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Effective Communication for Coaches

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I recently attended a great presentation by a skill acquisition specialist focussing on effective communication for coaches.

The great part of it was that all the presented did is present research findings. It wasn't his opinion, it was information based on research.

The research findings (and I'll paraphrase) were:

  • Guided Discovery has a Moderate rate of change, but changes are permanent and resistant to pressure. Direct Instruction has has a Fast rate of change but are impermanent and not resistant to pressure
    • So.....allow the athletes to make errors and work things out for themselves
  • Of three different methods of feedback (Corrective only, Positive only, Positive then Corrective) the least effective is Corrective only. Yep - just saying nice things is more effective than just giving corrective feedback. The most effective is Positive then Corrective
    • So.....if nothing else, say something positive first
  • Adapted Practice (open training drills) doesn't show improvements as quickly as Blocked Practice, but demonstrates significantly higher long term retention
    • So.....create an open environment where athletes can make errors and they will have better long term learning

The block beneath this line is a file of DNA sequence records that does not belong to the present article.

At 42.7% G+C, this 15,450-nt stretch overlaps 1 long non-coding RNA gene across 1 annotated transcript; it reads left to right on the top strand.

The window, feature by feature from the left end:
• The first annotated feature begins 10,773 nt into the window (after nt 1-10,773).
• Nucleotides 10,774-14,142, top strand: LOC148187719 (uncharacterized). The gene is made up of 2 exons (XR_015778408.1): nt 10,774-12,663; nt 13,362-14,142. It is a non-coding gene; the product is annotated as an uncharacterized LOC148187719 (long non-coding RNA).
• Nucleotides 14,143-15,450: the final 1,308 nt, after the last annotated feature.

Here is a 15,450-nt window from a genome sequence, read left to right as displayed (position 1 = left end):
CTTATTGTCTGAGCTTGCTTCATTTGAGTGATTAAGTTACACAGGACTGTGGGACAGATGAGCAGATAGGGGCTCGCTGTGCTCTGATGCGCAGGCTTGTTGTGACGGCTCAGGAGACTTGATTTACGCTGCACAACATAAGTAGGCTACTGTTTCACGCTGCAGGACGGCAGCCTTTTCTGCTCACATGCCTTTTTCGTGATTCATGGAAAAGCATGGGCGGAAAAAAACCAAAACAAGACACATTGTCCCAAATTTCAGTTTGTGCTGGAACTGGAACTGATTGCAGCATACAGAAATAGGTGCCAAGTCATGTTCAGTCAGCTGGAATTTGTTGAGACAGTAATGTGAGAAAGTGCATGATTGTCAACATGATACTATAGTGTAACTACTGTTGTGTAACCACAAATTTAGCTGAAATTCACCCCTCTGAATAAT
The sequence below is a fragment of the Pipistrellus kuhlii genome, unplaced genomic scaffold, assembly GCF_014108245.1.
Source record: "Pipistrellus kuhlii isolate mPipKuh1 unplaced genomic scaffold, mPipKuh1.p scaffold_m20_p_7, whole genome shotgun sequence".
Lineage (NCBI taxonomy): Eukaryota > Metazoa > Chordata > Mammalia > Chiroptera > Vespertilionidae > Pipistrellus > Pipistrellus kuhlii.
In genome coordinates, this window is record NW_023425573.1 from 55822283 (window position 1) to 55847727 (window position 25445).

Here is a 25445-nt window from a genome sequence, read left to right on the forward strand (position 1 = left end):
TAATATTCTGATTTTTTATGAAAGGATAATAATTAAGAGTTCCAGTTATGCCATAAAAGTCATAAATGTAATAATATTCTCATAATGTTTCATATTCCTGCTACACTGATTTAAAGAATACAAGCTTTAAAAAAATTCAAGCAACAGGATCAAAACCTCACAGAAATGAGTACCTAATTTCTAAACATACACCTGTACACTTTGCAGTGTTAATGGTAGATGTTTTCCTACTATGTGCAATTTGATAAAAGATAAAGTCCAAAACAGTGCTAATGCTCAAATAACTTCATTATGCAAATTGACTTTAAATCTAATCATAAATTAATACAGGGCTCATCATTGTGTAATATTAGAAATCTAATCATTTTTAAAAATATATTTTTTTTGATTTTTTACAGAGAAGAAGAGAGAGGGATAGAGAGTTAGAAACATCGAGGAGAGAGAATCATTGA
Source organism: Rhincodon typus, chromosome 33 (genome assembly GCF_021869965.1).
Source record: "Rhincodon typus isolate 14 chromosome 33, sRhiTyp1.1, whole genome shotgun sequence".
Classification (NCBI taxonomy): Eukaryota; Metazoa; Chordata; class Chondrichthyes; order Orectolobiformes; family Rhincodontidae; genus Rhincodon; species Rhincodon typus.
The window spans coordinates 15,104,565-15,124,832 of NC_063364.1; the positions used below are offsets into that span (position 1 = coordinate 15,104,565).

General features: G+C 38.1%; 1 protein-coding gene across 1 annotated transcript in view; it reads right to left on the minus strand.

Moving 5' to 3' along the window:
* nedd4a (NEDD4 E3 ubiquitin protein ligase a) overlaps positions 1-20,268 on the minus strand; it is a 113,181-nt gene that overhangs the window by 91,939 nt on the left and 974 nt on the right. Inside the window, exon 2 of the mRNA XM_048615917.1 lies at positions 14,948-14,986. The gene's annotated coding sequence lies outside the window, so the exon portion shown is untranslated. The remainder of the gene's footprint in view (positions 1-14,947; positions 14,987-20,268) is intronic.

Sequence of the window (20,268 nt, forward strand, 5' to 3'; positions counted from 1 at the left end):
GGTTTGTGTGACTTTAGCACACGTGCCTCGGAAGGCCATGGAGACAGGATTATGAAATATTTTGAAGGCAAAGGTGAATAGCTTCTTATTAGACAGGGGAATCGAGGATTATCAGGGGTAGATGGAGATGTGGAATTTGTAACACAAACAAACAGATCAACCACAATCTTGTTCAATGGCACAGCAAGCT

• Less feedback is actually better for long term retention of changes
    • So.....allow the athletes to make errors and work things out for themselves
  • When athletes ask for feedback they are more likely to incorporate it into their understanding, and they retain any learning
    • So.....allow the athletes to make errors and work things out for themselves
  • Coaches say approximately twice as much as they think they do, during training
    • So........!
The key outcome for me was:
  • Reflection = Retention
    • if we allow space for athletes to reflect, they retain what they learn better than just doing what they are told for a short period of time
We all coach differently, have different styles and different philosophies. But, what is presented above isn't a philosophy, its science.

If you enjoyed this you can find all my other ConnectedCoaches blogs here.

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Comments (1)

   
AndyS

All good stuff here Alexis. A lot of our rugby coach education involves letting the players be creative, reflect on how it went, and learn from it. We make plans and guide the sessions, but the kids really Coach their own improvements and dictate the final session path. I've been using this approach for 4 seasons now (since getting my Level 1 coaching license - funnily enough!) and it's we've seen the squad leap forwards and outperform older age groups.

Loving 'Reflection = Retention"

02/06/17
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